What is Adenomyosis?
Adenomyosis — also known as “uterine endometriosis” or endometriosis interna — is a common condition where the endometrium (the inner lining of the uterus) encroaches or breaks into the myometrium (the muscle wall of the uterus).
This can cause the uterine wall to grow thicker, and result in painful menstrual cramps, pain during intercourse, heavy periods and bloating prior to menstrual periods.
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Adenomyosis is most common in women further into their childbearing years, after they’ve had children. It usually disappears after menopause once estrogen production drops, however, it can cause severe discomfort for many years for some women.
Fortunately, there are certain treatments available.
Symptoms of Adenomyosis
How severe the symptoms of adenomyosis are will depend on the degree of penetration of the endometrium into the myometrium. Sometimes, encroachment can be only minor, resulting in very mild symptoms. But for more serious cases, symptoms can be quite severe.
• Heavy periods (Menorrhagia)
• Painful periods (Dysmenorrhea)
• Blood clots in menstrual bleeding
• Prolonged menstrual period and cramps
• Pain during intercourse and pelvic examinations
• Abdominal pain, tenderness and bloating
• An enlarged or hardened uterus
• Back pain
If you have any of these symptoms, especially heavy periods or severe cramping, you should book an appointment with your gynaecologist.
Causes and Risk Factors
The exact cause of adenomyosis is unknown, however, we do know its development is linked with the production of estrogen.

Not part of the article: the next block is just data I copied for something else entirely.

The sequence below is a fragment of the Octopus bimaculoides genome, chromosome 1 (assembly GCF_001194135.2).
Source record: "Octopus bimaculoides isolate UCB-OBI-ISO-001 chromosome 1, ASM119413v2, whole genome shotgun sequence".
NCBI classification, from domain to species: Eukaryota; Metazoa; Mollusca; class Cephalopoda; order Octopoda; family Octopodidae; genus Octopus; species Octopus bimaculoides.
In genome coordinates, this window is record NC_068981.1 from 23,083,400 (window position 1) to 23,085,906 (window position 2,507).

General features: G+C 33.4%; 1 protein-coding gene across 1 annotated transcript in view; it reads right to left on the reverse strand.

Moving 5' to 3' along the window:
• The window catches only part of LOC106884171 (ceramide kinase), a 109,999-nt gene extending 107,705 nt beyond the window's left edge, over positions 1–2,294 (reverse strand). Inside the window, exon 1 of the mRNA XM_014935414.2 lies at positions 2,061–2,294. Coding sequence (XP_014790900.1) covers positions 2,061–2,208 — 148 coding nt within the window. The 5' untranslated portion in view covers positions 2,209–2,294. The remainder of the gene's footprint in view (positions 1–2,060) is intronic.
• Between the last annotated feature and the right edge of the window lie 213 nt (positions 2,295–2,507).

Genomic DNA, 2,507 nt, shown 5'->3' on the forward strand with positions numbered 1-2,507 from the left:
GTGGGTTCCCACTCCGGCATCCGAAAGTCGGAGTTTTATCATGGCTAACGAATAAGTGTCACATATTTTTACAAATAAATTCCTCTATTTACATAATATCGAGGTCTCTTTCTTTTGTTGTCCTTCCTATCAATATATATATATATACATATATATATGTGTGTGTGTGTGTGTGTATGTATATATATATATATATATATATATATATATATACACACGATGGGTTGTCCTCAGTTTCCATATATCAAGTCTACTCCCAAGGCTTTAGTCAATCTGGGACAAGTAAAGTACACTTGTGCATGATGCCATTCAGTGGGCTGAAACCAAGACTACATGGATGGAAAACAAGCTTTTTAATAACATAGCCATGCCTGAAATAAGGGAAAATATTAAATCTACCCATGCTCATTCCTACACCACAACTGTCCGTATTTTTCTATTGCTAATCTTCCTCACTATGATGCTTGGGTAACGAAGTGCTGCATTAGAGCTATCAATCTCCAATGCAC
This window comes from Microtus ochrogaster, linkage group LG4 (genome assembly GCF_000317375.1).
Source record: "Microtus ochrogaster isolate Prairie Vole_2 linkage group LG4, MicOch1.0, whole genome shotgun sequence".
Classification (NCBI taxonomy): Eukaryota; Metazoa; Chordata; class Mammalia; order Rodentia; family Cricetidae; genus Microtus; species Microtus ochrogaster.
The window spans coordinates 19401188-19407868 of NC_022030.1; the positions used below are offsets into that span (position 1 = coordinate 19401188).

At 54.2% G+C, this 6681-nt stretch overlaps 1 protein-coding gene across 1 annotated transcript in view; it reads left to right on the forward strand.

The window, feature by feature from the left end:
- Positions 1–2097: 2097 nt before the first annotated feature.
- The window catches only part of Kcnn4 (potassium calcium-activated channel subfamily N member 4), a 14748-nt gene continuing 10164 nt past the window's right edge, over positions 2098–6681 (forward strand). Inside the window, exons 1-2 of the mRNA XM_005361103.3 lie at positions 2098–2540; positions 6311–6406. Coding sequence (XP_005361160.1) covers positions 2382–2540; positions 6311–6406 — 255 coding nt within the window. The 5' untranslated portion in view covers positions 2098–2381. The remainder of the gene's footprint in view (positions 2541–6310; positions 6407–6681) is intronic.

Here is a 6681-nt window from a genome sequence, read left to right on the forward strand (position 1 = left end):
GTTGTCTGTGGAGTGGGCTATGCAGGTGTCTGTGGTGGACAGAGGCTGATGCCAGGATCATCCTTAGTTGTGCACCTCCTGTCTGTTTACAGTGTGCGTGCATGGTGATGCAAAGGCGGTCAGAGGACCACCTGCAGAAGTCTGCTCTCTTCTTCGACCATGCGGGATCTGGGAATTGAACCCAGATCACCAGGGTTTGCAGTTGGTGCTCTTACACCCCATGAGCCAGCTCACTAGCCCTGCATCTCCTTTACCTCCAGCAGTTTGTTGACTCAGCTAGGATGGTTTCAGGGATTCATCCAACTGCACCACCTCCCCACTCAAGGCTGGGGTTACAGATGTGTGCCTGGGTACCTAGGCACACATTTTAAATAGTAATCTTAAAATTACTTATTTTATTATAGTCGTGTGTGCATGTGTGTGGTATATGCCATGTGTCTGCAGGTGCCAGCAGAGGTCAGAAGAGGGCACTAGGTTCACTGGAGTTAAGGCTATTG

There are certain theories for how cells from uterus lining enter the muscle wall in the first place, resulting in adenomyosis. Some believe it can happen during surgery, such as a cesarean section. Another theory is that it originates from endometrial tissue that is deposited in the uterine muscle during foetal growth. Another links adenomyosis with childbirth, during which the uterus is weakened by inflammation.
Risk factors for its development include:
• Age — most women that suffer from adenomyosis are in their 40s or 50s, prior to menopause, although it can happen in women as young as teenagers.
• Having had children
• Having had surgery, such as a cesarean section or fibroid removal.
For most women, adenomyosis and its symptoms disappear after menopause. Sometimes symptoms can be quite mild and treatment may not be necessary. But symptoms can be quite severe for some women and greatly impact day-to-day life.
The only definitive cure for adenomyosis is removal of the uterus (hysterectomy), and this may be advisable for women with very severe symptoms. However, there are effective management options available too:
Anti-Inflammatory Medication: This can be an effective way to relieve cramps and reduce menstrual bleeding. Medications such as ibuprofen can be taken a few days before your period begins for a few days throughout to help manage symptoms
Hormone Therapy: Hormone therapy is another effective way to treat heavy bleeding and painful cramps. These include progestin releasing IUD’s such as Mirena, aromatase inhibitors and GnRH analogs. These treatments can help to control the estrogen levels that may be contributing to your symptoms.
Surgery: Such as an endometrial ablation — a minimally invasive procedure to remove the endometrium (lining of the uterine cavity) — is usually ineffective, as it does not treat the disease which extends deeply into the uterine wall.
Uterine artery embolisation — a procedure that cuts off the supply of blood to the affected area in the uterine muscle wall — has been shown in our hands to be an effective way to avoid hysterectomy. Nonetheless, hysterectomy may prove to be the only viable option for you.
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